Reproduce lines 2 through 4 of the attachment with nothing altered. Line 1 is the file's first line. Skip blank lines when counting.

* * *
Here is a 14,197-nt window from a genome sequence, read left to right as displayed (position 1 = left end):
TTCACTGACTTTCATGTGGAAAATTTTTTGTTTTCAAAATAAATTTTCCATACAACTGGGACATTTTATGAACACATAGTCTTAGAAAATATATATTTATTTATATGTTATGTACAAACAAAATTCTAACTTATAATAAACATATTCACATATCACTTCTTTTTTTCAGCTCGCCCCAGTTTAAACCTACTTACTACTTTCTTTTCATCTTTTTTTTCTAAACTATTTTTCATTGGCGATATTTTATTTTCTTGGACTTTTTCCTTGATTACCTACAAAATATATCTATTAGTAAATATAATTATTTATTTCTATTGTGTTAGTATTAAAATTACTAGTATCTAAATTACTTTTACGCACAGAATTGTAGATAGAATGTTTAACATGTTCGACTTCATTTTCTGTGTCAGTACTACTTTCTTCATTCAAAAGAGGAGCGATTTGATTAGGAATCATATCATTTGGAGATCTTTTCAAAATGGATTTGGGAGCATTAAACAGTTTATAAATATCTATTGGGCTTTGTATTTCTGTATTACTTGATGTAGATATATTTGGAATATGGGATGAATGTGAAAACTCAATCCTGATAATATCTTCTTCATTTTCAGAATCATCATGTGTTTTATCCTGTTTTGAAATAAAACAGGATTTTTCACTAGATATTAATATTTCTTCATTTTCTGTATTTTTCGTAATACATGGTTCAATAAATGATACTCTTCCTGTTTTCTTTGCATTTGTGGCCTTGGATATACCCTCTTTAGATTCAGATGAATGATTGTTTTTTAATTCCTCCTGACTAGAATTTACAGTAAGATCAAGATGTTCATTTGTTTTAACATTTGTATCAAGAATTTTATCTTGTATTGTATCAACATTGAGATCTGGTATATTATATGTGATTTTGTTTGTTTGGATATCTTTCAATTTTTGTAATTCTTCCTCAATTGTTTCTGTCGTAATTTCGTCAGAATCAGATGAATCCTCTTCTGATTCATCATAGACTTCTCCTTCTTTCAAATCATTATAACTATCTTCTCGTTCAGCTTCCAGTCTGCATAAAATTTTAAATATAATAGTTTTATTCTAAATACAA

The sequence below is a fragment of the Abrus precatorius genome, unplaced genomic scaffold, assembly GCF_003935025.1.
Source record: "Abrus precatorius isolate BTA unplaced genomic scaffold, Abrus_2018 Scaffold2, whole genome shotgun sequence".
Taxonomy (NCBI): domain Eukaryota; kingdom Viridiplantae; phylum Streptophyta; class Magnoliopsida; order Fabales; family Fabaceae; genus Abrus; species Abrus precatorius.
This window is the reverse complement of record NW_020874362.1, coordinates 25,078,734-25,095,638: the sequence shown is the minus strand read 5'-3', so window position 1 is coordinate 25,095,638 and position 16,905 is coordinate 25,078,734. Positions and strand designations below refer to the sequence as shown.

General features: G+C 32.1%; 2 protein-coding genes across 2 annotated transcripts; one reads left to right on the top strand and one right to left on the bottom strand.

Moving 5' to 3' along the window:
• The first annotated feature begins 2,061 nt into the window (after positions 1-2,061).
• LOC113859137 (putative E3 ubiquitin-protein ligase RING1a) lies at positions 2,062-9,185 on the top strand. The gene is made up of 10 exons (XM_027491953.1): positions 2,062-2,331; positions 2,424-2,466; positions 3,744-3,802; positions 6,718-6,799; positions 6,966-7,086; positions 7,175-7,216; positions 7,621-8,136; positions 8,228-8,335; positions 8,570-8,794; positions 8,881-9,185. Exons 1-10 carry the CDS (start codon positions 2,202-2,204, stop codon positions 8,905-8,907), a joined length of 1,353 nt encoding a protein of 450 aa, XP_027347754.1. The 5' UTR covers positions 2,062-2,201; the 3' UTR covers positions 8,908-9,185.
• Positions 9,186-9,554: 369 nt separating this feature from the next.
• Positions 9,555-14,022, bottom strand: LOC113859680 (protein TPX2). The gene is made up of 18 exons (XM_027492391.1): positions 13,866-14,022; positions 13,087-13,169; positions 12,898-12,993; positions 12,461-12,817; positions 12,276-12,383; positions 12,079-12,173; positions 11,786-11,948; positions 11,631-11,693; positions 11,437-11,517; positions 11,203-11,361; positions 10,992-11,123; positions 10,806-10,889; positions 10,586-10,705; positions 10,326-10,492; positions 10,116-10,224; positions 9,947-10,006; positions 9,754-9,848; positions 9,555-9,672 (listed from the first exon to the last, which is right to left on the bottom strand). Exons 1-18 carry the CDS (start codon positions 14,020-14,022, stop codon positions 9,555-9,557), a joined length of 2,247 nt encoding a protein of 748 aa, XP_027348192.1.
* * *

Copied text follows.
TTCACTGACTTTCATGTGGAAAATTTTTTGTTTTCAAAATAAATTTTCCATACAACTGGGACATTTTATGAACACATAGTCTTAGAAAATATATATTTATTTATATGTTATGTACAAACAAAATTCTAACTTATAATAAACATATTCACATATCACTTCTTTTTTTCAGCTCGCCCCAGTTTAAACCTACTTACTACTTTCTTTTCATCTTTTTTTTCTAAACTATTTTTCATTGGCGATATTTTATTTTCTTGGACTTTTTCCTTGATTACCTACAAAATATATCTATTAGTAAATATAATTATTTATTTCTATTGTGTTAGTATTAAAATTACTAGTATCTAAATTACTTTTACGCACAGAATTGTAGATAGAATGTTTAACATGTTCGACTTCATTTTCTGTGTCAGTACTACTTTCTTCATTCAAAAGAGGAGCGATTTGATTAGGAATCATATCATTTGGAGATCTTTTCAAAATGGATTTGGGAGCATTAAACAGTTTATAAATATCTATTGGGCTTTGTATTTCTGTATTACTTGATGTAGATATATTTGGAATATGGGATGAATGTGAAAACTCAATCCTGATAATATCTTCTTCATTTTCAGAATCATCATGTGTTTTATCCTGTTTTGAAATAAAACAGGATTTTTCACTAGATATTAATATTTCTTCATTTTCTGTATTTTTCGTAATACATGGTTCAATAAATGATACTCTTCCTGTTTTCTTTGCATTTGTGGCCTTGGATATACCCTCTTTAGATTCAGATGAATGATTGTTTTTTAATTCCTCCTGACTAGAATTTACAGTAAGATCAAGATGTTCATTTGTTTTAACATTTGTATCAAGAATTTTATCTTGTATTGTATCAACATTGAGATCTGGTATATTATATGTGATTTTGTTTGTTTGGATATCTTTCAATTTTTGTAATTCTTCCTCAATTGTTTCTGTCGTAATTTCGTCAGAATCAGATGAATCCTCTTCTGATTCATCATAGACTTCTCCTTCTTTCAAATCATTATAACTATCTTCTCGTTCAGCTTCCAGTCTGCATAAAATTTTAAATATAATAGTTTTATTCTAAATACAA

The sequence below is a fragment of the Abrus precatorius genome, unplaced genomic scaffold, assembly GCF_003935025.1.
Source record: "Abrus precatorius isolate BTA unplaced genomic scaffold, Abrus_2018 Scaffold2, whole genome shotgun sequence".